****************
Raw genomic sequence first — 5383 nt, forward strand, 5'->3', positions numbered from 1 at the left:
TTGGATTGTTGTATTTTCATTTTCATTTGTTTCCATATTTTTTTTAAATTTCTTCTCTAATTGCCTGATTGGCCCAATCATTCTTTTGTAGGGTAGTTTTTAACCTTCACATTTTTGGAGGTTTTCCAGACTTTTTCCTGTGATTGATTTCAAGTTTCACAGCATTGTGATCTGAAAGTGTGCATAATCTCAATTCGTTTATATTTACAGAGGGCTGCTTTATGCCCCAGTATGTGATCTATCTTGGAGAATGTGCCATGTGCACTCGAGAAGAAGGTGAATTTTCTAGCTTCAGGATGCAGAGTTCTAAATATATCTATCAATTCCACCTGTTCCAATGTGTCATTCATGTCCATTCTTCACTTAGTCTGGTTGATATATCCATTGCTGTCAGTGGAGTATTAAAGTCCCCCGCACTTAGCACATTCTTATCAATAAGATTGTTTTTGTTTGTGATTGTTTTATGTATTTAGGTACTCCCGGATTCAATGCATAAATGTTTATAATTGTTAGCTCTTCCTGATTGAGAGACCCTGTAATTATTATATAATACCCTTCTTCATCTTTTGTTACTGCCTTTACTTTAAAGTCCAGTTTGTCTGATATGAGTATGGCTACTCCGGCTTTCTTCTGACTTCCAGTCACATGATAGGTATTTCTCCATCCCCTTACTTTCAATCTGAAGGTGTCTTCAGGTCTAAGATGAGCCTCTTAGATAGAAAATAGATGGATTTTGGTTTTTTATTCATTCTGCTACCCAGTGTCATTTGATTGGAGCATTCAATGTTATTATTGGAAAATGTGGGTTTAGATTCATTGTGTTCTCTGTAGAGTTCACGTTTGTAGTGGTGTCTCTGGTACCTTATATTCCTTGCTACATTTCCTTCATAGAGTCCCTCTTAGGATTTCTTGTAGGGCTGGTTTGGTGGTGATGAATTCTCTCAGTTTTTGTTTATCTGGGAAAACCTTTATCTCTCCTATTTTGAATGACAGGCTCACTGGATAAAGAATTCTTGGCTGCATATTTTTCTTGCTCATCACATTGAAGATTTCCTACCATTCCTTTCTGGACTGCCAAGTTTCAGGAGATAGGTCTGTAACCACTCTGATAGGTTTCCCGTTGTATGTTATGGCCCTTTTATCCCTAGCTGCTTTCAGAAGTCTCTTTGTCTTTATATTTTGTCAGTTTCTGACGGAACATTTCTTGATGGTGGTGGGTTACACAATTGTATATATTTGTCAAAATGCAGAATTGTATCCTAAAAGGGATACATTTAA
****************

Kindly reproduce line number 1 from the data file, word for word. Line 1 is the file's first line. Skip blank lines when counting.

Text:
Raw genomic sequence first — 5383 nt, forward strand, 5'->3', positions numbered from 1 at the left: